A proposed script for the vice president's chief of staff.

The law, lawyers, and the court.
June 24 2008 12:56 PM

20 Questions for David Addington

A proposed script for the vice president's chief of staff.

David S. Addington, Vice President Cheney's formidable and reclusive chief of staff, is scheduled to appear before the House judiciary committee Thursday for a hearing on how the Bush administration developed its interrogation policies. Signs are that he actually intends to show up.

It's essential that members of the committee not blow the best chance the public has yet had to understand how the United States came to adopt torture as an acceptable interrogation technique and, in so doing, found itself among the world's pariah nations. A compelling and well-supported (if partly circumstantial) narrative casts Addington as the dominant figure in the interagency push to step up the pressure on terror suspects. This is not surprising, as Addington is thought to have been at the red-hot center of pretty much every one of President Bush's most extreme assertions of unfettered executive power. The 51-year-old lawyer is Cheney's most able and devoted henchman, his sharpest knife, his lead loyalist among the legion salted throughout the executive branch. Indeed, he is widely thought to have ghost-written memos and public statements ascribed to better-known figures such as Alberto Gonzales, John Yoo, and William Haynes.

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It's not exactly a fluke that Addington got his current chief-of-staff job—he initially served Cheney solely as legal counsel—when his predecessor, Scooter Libby, was indicted on obstruction of justice and perjury charges. (For more on Addington, see Jane Mayer in The New Yorker, Chitra Ragavan in U.S. News and World Report, Jeffrey Rosen in the New York Times Magazine, Barton Gellman and Jo Becker in the Washington Post, and my Sept. 5 column for washingtonpost.com.) Addington has never testified on the Hill before. He never talks to reporters, at least not for attribution. It's a mystery that he agreed to honor the judiciary committee's subpoena and show up on Thursday at all, especially after his own office initially asserted that the vice president and his entire staff are completely immune from any congressional oversight. But one explanation for Addington's readiness to appear is his confidence that the 40-member judiciary committee (specifically, its 23 Democrats) won't lay a glove on him. He has ample reason to think so.

If the entire committee shows up, each member will have a total of about nine minutes of question time, and Addington is not the day's only witness, as torture-memo author John Yoo will be present as well. How hard will it be for someone as sharp as Addington to filibuster a bunch of members of Congress for nine minutes each? Especially if they squander time grandstanding, pursuing conflicting goals, and chasing down tangents? What Addington knows is important, and getting it on the public record is so critical that the judiciary committee members should take extraordinary pre-emptive action. Rather than risk firing random, glancing shots at Addington, they should concentrate their fire. First, interested members and their staffs should get together ahead of time to lay out a detailed game plan. Then, Democratic members of the committee need to do something I don't believe they have done before: They need to collectively cede their time to one or two members, ideally the former prosecutors, to subject Addington to a sustained and well-planned examination. I nominate Artur Davis—a former assistant U.S. attorney from Alabama—and William Delahunt—a former district attorney in Massachusetts. But others might be up to the task as well.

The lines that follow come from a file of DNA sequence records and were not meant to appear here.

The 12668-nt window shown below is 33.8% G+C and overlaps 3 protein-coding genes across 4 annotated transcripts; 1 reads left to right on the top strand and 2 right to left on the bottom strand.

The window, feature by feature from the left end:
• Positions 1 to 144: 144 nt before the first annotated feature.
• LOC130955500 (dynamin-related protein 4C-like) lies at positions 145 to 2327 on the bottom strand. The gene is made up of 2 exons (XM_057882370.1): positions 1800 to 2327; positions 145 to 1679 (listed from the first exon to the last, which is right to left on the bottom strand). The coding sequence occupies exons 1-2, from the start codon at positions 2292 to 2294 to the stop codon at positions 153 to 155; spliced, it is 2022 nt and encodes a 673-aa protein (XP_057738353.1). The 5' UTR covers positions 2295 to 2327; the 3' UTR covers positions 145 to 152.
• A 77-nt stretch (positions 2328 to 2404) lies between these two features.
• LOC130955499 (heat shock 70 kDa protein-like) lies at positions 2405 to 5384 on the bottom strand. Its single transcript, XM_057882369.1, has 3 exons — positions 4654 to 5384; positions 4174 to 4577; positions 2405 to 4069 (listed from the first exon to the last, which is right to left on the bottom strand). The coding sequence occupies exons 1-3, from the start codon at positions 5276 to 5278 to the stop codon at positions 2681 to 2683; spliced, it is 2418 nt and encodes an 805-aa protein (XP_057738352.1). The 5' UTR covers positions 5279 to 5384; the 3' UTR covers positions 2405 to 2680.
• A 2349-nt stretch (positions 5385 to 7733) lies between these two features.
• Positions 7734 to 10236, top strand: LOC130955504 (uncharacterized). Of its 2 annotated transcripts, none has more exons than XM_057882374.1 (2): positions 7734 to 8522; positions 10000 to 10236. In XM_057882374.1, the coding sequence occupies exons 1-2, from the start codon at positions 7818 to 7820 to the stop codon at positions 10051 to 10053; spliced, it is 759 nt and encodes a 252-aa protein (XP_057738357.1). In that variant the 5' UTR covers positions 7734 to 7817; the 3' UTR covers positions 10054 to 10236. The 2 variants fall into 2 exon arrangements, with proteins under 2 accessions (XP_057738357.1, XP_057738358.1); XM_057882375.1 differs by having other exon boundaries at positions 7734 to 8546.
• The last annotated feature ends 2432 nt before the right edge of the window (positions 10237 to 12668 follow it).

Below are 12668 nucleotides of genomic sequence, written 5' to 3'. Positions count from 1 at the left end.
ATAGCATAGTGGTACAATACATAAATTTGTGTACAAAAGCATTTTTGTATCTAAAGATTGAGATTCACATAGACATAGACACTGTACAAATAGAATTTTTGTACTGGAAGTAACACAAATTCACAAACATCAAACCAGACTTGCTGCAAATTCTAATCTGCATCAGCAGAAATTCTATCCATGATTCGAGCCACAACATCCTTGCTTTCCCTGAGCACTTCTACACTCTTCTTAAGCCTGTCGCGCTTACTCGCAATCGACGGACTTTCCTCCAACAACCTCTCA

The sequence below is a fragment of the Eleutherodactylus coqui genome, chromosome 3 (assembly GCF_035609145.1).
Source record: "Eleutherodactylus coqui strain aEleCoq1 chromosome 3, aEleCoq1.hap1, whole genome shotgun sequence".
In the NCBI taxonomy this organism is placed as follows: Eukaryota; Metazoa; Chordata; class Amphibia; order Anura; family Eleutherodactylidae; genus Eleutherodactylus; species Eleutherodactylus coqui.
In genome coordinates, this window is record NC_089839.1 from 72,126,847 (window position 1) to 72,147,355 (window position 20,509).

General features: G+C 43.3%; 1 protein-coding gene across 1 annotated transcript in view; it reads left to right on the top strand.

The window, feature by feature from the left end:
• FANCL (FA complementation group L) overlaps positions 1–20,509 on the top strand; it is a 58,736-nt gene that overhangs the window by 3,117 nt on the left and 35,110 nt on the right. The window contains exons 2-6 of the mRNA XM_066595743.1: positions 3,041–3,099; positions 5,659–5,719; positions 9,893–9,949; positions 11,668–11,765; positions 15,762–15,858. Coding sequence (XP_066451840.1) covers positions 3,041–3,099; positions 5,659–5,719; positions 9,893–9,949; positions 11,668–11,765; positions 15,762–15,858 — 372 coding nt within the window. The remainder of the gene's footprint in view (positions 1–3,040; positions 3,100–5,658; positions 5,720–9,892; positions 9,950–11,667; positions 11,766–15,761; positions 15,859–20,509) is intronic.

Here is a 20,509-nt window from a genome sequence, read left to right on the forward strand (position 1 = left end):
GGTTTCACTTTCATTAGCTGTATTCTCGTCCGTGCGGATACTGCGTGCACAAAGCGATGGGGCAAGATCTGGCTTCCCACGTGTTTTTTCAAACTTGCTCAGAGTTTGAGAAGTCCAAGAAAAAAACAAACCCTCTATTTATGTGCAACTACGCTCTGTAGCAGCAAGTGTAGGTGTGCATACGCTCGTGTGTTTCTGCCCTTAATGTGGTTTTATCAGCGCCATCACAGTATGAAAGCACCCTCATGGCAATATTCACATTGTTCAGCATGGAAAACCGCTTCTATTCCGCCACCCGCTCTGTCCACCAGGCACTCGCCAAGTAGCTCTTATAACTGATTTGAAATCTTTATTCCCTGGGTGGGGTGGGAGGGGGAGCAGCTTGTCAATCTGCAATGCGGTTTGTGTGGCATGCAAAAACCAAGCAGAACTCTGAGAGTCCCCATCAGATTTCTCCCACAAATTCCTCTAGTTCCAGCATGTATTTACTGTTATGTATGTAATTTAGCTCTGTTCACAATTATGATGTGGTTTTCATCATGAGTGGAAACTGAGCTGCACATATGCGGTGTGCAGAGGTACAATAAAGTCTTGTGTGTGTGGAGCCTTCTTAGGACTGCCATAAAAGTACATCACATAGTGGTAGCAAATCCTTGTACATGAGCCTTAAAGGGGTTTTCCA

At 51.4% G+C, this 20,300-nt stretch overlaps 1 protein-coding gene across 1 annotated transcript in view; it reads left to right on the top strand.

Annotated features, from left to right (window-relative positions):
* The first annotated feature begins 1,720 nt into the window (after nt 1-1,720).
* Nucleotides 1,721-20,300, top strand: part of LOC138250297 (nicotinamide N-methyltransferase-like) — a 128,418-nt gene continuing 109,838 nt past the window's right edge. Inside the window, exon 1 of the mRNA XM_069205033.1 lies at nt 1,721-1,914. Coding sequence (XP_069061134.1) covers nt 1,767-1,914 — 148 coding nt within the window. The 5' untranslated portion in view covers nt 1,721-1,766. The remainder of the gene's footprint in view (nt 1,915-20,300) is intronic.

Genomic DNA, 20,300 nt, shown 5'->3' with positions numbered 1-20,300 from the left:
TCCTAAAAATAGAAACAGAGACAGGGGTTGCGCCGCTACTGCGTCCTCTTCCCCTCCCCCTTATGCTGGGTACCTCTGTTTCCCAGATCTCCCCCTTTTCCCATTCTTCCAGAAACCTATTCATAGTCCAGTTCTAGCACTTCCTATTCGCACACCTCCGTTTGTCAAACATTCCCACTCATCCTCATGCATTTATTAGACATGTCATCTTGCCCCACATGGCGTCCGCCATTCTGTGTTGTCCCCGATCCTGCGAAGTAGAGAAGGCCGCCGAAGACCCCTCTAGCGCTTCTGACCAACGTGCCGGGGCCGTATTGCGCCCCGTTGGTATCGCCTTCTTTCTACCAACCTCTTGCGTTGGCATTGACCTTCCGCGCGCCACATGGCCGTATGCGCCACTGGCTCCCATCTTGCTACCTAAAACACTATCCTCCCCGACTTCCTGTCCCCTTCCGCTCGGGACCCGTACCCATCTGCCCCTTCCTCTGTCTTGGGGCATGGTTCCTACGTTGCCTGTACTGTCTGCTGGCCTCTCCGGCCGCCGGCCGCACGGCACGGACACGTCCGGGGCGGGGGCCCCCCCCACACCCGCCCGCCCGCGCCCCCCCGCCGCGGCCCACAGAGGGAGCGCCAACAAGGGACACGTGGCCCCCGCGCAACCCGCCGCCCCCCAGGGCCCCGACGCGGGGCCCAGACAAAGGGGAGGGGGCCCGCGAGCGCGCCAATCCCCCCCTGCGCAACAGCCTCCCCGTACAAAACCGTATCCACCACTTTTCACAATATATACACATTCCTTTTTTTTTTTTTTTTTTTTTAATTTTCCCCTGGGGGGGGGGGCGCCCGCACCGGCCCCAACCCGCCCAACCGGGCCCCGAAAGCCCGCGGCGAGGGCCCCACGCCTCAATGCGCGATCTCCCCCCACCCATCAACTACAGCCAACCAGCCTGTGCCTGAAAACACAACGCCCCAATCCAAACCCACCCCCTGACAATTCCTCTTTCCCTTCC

There's not much point in asking Yoo anything—why waste time with Charlie McCarthy when Edgar Bergen is sitting right next to him? Yoo can be brought back later anyway.

The judiciary committee's sole aim on Thursday should be to keep Addington at the table until he provides answers to some essential questions. Here's a draft script to that end:

Q. When was the decision made that traditional interrogation methods weren't sufficient for the challenge of information-gathering? Who made that decision?

Q. What precipitated the decision?

Q. Was there any opposition?

Q. What happened to the opposition?

Q. What made you so sure you were right?

Q. Are we correct in assuming that the operating principle behind these decisions was that Sept. 11 changed everything? How would you say it changed everything?

Q. Do you consider this a permanent change?

Q. If not, what in your mind needs to happen before we return to normalcy?

Q. How much guidance did you personally give Yoo? How much of the memos attributed to Yoo, Jay Bybee, and Gonzales did you write yourself?

Q. Were you satisfied with the quality of Yoo's legal arguments? Are you now, in retrospect?

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